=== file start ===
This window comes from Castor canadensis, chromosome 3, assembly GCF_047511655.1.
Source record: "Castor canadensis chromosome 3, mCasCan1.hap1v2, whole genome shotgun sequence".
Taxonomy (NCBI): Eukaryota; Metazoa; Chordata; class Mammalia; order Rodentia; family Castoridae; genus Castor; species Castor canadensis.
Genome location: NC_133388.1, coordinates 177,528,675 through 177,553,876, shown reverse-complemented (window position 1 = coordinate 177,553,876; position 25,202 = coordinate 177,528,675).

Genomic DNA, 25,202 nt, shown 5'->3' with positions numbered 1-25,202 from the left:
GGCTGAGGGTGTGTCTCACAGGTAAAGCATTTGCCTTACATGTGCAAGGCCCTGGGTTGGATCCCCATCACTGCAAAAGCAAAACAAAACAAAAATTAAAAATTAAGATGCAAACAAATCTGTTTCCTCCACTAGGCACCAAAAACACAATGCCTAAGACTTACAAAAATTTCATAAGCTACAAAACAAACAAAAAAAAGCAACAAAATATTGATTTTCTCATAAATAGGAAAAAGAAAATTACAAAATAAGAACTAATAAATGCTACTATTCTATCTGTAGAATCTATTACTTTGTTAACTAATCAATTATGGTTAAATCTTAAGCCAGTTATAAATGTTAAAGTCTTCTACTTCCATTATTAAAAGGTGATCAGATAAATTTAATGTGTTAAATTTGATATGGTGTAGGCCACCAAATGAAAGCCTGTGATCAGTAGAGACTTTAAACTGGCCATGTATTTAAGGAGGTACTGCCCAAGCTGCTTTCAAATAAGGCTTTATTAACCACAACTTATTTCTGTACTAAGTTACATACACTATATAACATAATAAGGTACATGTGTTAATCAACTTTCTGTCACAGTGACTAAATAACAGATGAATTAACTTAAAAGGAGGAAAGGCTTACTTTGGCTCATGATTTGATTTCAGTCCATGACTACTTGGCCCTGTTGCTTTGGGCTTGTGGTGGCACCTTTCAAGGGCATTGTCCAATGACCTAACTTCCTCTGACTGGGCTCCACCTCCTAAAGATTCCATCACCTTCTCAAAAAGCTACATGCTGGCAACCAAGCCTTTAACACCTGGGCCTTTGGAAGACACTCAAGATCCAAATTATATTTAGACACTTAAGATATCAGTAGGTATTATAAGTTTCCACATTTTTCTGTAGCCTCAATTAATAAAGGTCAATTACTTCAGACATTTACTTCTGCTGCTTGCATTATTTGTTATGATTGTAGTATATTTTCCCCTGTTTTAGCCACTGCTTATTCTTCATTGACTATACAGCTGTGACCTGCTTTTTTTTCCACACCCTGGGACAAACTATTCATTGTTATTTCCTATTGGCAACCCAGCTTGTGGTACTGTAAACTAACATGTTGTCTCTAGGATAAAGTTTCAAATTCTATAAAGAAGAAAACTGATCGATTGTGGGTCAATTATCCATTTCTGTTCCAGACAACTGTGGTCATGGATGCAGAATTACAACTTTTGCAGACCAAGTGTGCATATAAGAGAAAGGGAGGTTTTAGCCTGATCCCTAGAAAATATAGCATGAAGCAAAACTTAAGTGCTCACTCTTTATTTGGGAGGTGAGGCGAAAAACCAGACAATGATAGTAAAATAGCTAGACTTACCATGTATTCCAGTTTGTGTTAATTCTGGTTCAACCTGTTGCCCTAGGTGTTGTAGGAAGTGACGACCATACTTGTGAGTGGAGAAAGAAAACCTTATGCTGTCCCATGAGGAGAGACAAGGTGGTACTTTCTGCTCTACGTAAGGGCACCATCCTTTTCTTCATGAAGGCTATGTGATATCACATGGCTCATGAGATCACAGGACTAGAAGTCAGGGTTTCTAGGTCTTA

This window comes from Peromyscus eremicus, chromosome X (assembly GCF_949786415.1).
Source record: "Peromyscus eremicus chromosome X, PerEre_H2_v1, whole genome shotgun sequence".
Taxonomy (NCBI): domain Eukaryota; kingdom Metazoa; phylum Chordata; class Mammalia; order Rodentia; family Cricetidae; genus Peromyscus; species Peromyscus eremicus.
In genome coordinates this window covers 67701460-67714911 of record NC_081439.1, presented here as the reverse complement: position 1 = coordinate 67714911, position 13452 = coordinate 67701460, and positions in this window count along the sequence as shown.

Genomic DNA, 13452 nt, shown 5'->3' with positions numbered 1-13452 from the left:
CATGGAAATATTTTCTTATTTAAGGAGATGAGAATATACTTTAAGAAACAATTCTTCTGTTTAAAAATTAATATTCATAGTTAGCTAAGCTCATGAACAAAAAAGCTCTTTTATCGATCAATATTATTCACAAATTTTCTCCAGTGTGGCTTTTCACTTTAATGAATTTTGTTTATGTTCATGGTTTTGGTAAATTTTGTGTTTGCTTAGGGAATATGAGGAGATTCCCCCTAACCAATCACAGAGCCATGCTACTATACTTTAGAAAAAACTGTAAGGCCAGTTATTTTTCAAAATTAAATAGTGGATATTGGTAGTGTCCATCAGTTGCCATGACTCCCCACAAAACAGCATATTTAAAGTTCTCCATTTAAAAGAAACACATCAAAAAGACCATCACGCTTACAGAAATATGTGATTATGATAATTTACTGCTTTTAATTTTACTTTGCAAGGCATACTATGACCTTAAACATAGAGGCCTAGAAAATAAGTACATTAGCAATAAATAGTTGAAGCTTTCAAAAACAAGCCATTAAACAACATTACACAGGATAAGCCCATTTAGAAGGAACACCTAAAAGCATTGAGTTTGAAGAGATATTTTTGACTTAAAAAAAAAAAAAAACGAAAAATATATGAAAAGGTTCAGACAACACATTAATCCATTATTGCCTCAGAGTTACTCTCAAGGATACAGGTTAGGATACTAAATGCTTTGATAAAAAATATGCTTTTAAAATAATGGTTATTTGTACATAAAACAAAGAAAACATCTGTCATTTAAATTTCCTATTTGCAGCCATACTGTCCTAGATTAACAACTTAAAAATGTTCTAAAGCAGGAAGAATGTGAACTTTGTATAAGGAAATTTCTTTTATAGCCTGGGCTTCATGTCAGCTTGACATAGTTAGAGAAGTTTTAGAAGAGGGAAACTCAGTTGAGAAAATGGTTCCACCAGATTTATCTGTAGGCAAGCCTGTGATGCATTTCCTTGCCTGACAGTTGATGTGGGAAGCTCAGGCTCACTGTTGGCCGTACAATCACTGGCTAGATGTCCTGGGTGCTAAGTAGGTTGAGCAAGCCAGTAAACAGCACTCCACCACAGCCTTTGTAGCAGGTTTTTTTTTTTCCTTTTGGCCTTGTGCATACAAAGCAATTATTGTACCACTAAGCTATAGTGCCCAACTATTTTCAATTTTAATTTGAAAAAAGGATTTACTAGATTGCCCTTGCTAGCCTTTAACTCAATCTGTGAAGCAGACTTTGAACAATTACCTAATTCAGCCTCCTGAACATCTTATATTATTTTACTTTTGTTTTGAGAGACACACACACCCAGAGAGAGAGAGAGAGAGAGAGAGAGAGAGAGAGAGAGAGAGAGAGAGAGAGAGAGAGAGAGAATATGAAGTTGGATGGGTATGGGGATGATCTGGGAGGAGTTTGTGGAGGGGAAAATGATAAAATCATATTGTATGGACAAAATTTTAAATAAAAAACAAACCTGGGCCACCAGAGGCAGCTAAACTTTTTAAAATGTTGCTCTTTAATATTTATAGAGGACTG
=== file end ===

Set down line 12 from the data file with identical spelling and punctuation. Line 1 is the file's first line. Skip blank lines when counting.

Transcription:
CATGGAAATATTTTCTTATTTAAGGAGATGAGAATATACTTTAAGAAACAATTCTTCTGTTTAAAAATTAATATTCATAGTTAGCTAAGCTCATGAACAAAAAAGCTCTTTTATCGATCAATATTATTCACAAATTTTCTCCAGTGTGGCTTTTCACTTTAATGAATTTTGTTTATGTTCATGGTTTTGGTAAATTTTGTGTTTGCTTAGGGAATATGAGGAGATTCCCCCTAACCAATCACAGAGCCATGCTACTATACTTTAGAAAAAACTGTAAGGCCAGTTATTTTTCAAAATTAAATAGTGGATATTGGTAGTGTCCATCAGTTGCCATGACTCCCCACAAAACAGCATATTTAAAGTTCTCCATTTAAAAGAAACACATCAAAAAGACCATCACGCTTACAGAAATATGTGATTATGATAATTTACTGCTTTTAATTTTACTTTGCAAGGCATACTATGACCTTAAACATAGAGGCCTAGAAAATAAGTACATTAGCAATAAATAGTTGAAGCTTTCAAAAACAAGCCATTAAACAACATTACACAGGATAAGCCCATTTAGAAGGAACACCTAAAAGCATTGAGTTTGAAGAGATATTTTTGACTTAAAAAAAAAAAAAAACGAAAAATATATGAAAAGGTTCAGACAACACATTAATCCATTATTGCCTCAGAGTTACTCTCAAGGATACAGGTTAGGATACTAAATGCTTTGATAAAAAATATGCTTTTAAAATAATGGTTATTTGTACATAAAACAAAGAAAACATCTGTCATTTAAATTTCCTATTTGCAGCCATACTGTCCTAGATTAACAACTTAAAAATGTTCTAAAGCAGGAAGAATGTGAACTTTGTATAAGGAAATTTCTTTTATAGCCTGGGCTTCATGTCAGCTTGACATAGTTAGAGAAGTTTTAGAAGAGGGAAACTCAGTTGAGAAAATGGTTCCACCAGATTTATCTGTAGGCAAGCCTGTGATGCATTTCCTTGCCTGACAGTTGATGTGGGAAGCTCAGGCTCACTGTTGGCCGTACAATCACTGGCTAGATGTCCTGGGTGCTAAGTAGGTTGAGCAAGCCAGTAAACAGCACTCCACCACAGCCTTTGTAGCAGGTTTTTTTTTTTCCTTTTGGCCTTGTGCATACAAAGCAATTATTGTACCACTAAGCTATAGTGCCCAACTATTTTCAATTTTAATTTGAAAAAAGGATTTACTAGATTGCCCTTGCTAGCCTTTAACTCAATCTGTGAAGCAGACTTTGAACAATTACCTAATTCAGCCTCCTGAACATCTTATATTATTTTACTTTTGTTTTGAGAGACACACACACCCAGAGAGAGAGAGAGAGAGAGAGAGAGAGAGAGAGAGAGAGAGAGAGAGAGAGAGAGAGAGAGAATATGAAGTTGGATGGGTATGGGGATGATCTGGGAGGAGTTTGTGGAGGGGAAAATGATAAAATCATATTGTATGGACAAAATTTTAAATAAAAAACAAACCTGGGCCACCAGAGGCAGCTAAACTTTTTAAAATGTTGCTCTTTAATATTTATAGAGGACTG